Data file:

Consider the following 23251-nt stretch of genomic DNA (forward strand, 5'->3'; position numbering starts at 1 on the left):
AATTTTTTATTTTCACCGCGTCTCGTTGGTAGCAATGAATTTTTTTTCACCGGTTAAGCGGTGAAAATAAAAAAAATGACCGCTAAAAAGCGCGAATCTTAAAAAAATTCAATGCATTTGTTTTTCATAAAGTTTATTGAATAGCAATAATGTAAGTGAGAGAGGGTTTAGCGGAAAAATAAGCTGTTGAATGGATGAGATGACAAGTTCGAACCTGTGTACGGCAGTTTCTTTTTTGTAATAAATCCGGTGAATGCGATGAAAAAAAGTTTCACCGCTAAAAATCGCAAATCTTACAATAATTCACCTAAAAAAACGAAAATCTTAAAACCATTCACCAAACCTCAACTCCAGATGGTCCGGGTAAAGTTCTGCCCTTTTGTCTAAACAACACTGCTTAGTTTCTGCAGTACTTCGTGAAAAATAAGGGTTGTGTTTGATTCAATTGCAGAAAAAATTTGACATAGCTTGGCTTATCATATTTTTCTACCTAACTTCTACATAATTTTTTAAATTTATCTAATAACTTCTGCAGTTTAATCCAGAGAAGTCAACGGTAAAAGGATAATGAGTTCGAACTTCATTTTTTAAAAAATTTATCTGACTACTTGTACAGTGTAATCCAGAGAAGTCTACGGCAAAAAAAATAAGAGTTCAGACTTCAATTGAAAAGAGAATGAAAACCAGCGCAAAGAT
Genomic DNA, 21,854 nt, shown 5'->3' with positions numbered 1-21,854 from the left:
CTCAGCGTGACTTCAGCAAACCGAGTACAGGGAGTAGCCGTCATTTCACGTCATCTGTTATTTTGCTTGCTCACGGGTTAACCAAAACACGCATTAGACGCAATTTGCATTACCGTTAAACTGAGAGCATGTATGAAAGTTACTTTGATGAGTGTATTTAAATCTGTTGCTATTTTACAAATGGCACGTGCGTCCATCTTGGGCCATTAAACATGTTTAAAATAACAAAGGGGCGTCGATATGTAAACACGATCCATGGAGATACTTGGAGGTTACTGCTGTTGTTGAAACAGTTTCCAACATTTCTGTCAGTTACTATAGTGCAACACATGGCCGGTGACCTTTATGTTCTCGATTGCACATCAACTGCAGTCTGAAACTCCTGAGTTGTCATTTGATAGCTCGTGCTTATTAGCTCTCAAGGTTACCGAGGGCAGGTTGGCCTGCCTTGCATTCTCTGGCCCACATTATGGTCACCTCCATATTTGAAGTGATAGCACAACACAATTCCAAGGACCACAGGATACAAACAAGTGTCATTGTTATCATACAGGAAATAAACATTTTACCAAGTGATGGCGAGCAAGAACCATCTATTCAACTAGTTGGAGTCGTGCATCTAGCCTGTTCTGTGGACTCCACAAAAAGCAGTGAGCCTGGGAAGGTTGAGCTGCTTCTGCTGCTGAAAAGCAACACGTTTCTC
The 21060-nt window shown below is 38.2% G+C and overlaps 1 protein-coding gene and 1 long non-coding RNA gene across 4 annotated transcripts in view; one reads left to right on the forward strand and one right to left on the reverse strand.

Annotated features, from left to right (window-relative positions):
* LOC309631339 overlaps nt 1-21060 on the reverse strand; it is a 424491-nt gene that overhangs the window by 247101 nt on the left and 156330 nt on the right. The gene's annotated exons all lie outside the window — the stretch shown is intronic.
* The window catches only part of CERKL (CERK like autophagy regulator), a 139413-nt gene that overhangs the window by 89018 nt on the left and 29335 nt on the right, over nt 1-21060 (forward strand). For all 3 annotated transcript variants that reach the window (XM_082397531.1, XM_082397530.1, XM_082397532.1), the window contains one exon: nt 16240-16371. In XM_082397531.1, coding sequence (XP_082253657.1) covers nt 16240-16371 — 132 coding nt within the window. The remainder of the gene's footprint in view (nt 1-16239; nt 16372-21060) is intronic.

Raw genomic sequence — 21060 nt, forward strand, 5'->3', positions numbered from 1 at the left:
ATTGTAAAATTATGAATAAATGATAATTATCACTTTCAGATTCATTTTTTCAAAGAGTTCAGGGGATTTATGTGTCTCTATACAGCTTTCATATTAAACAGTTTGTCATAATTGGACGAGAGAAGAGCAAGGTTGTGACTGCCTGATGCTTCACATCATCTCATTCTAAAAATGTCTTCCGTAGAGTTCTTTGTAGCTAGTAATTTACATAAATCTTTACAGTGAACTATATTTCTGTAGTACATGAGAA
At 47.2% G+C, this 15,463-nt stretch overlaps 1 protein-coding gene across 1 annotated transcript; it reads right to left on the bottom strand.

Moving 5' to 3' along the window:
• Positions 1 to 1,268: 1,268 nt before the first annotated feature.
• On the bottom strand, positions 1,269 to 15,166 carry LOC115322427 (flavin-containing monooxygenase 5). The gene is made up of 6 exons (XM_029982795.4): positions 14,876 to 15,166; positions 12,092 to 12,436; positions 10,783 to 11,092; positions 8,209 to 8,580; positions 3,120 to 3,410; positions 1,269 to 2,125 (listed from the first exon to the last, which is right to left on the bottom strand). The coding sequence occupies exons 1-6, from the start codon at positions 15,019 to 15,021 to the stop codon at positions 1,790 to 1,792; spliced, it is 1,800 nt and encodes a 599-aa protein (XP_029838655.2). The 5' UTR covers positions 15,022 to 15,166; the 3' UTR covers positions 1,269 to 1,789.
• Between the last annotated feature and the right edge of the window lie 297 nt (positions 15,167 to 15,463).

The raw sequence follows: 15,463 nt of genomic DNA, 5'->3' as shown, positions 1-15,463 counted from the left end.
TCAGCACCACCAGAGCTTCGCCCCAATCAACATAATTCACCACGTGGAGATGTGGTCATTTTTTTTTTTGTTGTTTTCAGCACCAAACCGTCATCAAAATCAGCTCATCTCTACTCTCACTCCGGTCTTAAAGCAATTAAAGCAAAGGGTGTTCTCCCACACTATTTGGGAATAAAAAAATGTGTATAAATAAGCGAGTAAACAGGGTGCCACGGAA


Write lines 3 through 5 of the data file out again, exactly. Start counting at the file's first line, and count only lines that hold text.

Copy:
Genomic DNA, 21,854 nt, shown 5'->3' with positions numbered 1-21,854 from the left:
CTCAGCGTGACTTCAGCAAACCGAGTACAGGGAGTAGCCGTCATTTCACGTCATCTGTTATTTTGCTTGCTCACGGGTTAACCAAAACACGCATTAGACGCAATTTGCATTACCGTTAAACTGAGAGCATGTATGAAAGTTACTTTGATGAGTGTATTTAAATCTGTTGCTATTTTACAAATGGCACGTGCGTCCATCTTGGGCCATTAAACATGTTTAAAATAACAAAGGGGCGTCGATATGTAAACACGATCCATGGAGATACTTGGAGGTTACTGCTGTTGTTGAAACAGTTTCCAACATTTCTGTCAGTTACTATAGTGCAACACATGGCCGGTGACCTTTATGTTCTCGATTGCACATCAACTGCAGTCTGAAACTCCTGAGTTGTCATTTGATAGCTCGTGCTTATTAGCTCTCAAGGTTACCGAGGGCAGGTTGGCCTGCCTTGCATTCTCTGGCCCACATTATGGTCACCTCCATATTTGAAGTGATAGCACAACACAATTCCAAGGACCACAGGATACAAACAAGTGTCATTGTTATCATACAGGAAATAAACATTTTACCAAGTGATGGCGAGCAAGAACCATCTATTCAACTAGTTGGAGTCGTGCATCTAGCCTGTTCTGTGGACTCCACAAAAAGCAGTGAGCCTGGGAAGGTTGAGCTGCTTCTGCTGCTGAAAAGCAACACGTTTCTC
The 21060-nt window shown below is 38.2% G+C and overlaps 1 protein-coding gene and 1 long non-coding RNA gene across 4 annotated transcripts in view; one reads left to right on the forward strand and one right to left on the reverse strand.